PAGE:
Johnson bill to revamp guest worker visas

He wants states to determine how many, which types of workers needed

Editor’s note: This is the second in a series of articles addressing issues from The Shawano Leader’s recent interview with U.S. Sen. Ron Johnson about what the federal government has accomplished in the last year, and what he hopes will be accomplished in the future.

Immigration is a key issue in the national debate, and U.S. Sen. Ron Johnson is hoping to refine a system so that states will have more of a say on how long guest workers can work inside their borders.

Johnson introduced a bill in 2017 for a pilot program where states could design a guest worker visa program suited to their needs. Wisconsin, for example, needs farm labor to produce milk and other staples, but farms need those workers 12 months out of the year. The current visa system allows guest workers to work one to 10 months, terms more appropriate for fruit and vegetable than dairy farms.

Johnson, in an interview with The Shawano Leader last week, said he believes the United States’ immigration system is broken. He estimated about 15 percent of the immigrants coming into the United States are the legal laborers, and another 20 percent are refugees or those seeking asylum who don’t go through the proper channels. But the majority — 65 percent, he estimated — are here illegally and not part of the workforce.

“That’s just completely backwards,” Johnson said. “I’m not opposed to refugees and asylees, or some measure of family where you can bring your wife or have children. But not 65 percent (of the immigrants). That’s completely out of bounds.”

The visa bill would still require the State Department to issue the visas, but it would allow individual states to have more control over what types of workers come in, Johnson said.

“They know what areas of the economy they need visas granted for,” Johnson said. “They can set wage rates. The one-size-fits-all model system is not working. I’d rather give the states the power they need to do these kinds of things.”

The United States needs more workers, Johnson acknowledged, pointing out that he doesn’t believe there are too many immigrant workers in the country. He cited a newspaper column written by Sen. Jeff Flake, R-Arizona, that stated the country needs immigrant workers that are willing to come in and work hard.

Johnson said that getting the right kinds of workers is the third step in helping the economy flourish. He noted the other two, lifting regulations and easing tax burdens, have already been done — the latter through the recent tax reform bill signed into law by President Donald Trump in December.

“It’s hard work, and sometimes it’s unskilled workers,” Johnson said. “We need people who are willing to milk cows or pick vegetables, roof homes, work construction and clean hotels. That’s why we need to be very careful with the people who are already in this country.”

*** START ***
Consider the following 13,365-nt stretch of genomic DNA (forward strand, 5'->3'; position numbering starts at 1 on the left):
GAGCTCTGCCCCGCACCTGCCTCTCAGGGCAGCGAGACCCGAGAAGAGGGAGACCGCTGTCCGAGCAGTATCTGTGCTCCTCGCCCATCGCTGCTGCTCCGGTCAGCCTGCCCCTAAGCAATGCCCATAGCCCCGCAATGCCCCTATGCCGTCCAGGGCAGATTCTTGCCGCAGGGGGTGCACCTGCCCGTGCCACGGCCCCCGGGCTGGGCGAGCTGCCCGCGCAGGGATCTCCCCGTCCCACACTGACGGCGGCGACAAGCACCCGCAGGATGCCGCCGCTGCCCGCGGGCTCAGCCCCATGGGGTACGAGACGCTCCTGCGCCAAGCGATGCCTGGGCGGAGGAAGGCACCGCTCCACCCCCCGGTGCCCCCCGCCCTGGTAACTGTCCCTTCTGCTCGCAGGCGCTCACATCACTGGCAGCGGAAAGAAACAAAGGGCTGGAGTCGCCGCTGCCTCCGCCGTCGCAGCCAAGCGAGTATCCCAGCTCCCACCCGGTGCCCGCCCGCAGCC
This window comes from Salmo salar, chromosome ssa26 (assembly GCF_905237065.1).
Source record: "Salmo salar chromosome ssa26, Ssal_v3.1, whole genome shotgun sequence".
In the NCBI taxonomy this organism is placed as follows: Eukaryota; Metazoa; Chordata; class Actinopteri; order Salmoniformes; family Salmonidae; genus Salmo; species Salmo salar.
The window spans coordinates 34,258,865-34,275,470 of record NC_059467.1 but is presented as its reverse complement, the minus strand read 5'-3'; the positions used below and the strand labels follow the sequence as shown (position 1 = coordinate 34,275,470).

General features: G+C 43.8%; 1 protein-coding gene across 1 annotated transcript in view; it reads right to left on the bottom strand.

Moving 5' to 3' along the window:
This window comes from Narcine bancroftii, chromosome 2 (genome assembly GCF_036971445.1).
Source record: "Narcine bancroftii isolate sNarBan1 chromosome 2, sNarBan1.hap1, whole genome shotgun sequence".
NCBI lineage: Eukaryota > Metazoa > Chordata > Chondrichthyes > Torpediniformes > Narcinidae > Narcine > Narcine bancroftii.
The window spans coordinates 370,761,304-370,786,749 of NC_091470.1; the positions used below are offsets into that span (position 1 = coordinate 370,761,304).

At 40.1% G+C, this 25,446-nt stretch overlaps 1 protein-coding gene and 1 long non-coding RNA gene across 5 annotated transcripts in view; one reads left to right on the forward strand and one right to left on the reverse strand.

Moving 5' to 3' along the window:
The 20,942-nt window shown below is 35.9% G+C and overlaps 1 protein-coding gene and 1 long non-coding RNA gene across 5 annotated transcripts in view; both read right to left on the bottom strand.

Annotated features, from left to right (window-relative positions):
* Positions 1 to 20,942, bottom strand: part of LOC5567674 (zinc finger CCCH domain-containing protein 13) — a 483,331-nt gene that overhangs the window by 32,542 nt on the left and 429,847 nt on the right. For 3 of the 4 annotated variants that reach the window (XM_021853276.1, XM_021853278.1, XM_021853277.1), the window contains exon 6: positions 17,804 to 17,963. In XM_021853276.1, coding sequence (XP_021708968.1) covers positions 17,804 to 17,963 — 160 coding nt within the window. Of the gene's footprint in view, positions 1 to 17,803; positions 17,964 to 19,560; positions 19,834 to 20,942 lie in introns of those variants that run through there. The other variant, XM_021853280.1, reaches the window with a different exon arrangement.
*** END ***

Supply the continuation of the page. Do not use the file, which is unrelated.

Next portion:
Johnson noted that, of an estimated 12 million illegal immigrants, 7-8 million of them are in the country’s workforce.

“We wouldn’t want those people just gone,” he said. “We’ve got to come up with a way, without granting amnesty, that incentivizes more legal immigration.”

Johnson doesn’t believe there are enough Americans to work on farms and in areas of unskilled labor because of the country’s push for its youth to pursue four-year college degrees.

“There’s not one manufacturing plant I’ve visited, in the seven years I’ve been doing this, that could hire enough people,” Johnson said.

Johnson claimed that the country’s welfare system pays American citizens not to work. He noted that one in five adult men in the United States are permanently out of the workforce, with more than half of them getting government assistance to deal with pain.

Combating opioids

Another bill Johnson is sponsoring is connected to America’s opioid crisis. The bill specifically addresses fentanyl analogues, which Johnson said are contributing to the alarming increase in fatal opioid overdoses.

Fentanyl is a Schedule II substance currently used to treat cancer patients. However, one small change to the chemical structure of fentanyl creates a completely new compound, an analogue, which is legal and sold worldwide.

Johnson’s bill, the Stopping Overdoses of Fentanyl Analogues Act, would put fentanyl analogues on the Schedule I list of controlled substances and allow the Drug Enforcement Agency to schedule other dangerous fentanyl analogues as they are identified.

The name of the act is the same as the organization started by Lauri Badura, of Oconomowoc, who lost her son, Archie, in 2014 to a fentanyl analogue overdose.

“Fentanyl is 50 times more potent than heroin; it’s 100 times more potent than meth,” Johnson said. “Fentanyl is synthetic, and the ingredients can be sent in from China or India. Our drug enforcement can’t keep up with the slight change in the chemistry for an analogue, and suddenly it’s legal.”

He added that $800 worth of ingredients to make fentanyl can create analogues worth more than $800,000.